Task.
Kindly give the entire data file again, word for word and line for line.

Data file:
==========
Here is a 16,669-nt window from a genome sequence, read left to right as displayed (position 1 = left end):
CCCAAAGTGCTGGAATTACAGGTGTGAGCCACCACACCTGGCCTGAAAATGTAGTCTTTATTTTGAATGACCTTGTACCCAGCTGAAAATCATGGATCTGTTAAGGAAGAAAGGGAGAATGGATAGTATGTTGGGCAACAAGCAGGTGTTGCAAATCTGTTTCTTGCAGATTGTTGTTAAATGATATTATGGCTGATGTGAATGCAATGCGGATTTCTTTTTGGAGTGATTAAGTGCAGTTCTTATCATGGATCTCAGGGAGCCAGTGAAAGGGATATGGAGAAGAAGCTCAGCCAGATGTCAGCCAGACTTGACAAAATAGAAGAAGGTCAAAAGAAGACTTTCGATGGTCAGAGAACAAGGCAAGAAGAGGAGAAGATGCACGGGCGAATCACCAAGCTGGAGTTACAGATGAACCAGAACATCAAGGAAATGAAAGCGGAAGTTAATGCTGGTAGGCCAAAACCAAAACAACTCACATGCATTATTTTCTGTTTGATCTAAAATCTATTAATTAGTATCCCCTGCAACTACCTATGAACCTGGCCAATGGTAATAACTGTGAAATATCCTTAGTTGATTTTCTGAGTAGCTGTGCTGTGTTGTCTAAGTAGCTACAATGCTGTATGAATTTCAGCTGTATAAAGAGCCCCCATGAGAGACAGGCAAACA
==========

Here is a 16,669-nt window from a genome sequence, read left to right as displayed (position 1 = left end):
CCCAAAGTGCTGGAATTACAGGTGTGAGCCACCACACCTGGCCTGAAAATGTAGTCTTTATTTTGAATGACCTTGTACCCAGCTGAAAATCATGGATCTGTTAAGGAAGAAAGGGAGAATGGATAGTATGTTGGGCAACAAGCAGGTGTTGCAAATCTGTTTCTTGCAGATTGTTGTTAAATGATATTATGGCTGATGTGAATGCAATGCGGATTTCTTTTTGGAGTGATTAAGTGCAGTTCTTATCATGGATCTCAGGGAGCCAGTGAAAGGGATATGGAGAAGAAGCTCAGCCAGATGTCAGCCAGACTTGACAAAATAGAAGAAGGTCAAAAGAAGACTTTCGATGGTCAGAGAACAAGGCAAGAAGAGGAGAAGATGCACGGGCGAATCACCAAGCTGGAGTTACAGATGAACCAGAACATCAAGGAAATGAAAGCGGAAGTTAATGCTGGTAGGCCAAAACCAAAACAACTCACATGCATTATTTTCTGTTTGATCTAAAATCTATTAATTAGTATCCCCTGCAACTACCTATGAACCTGGCCAATGGTAATAACTGTGAAATATCCTTAGTTGATTTTCTGAGTAGCTGTGCTGTGTTGTCTAAGTAGCTACAATGCTGTATGAATTTCAGCTGTATAAAGAGCCCCCATGAGAGACAGGCAAACA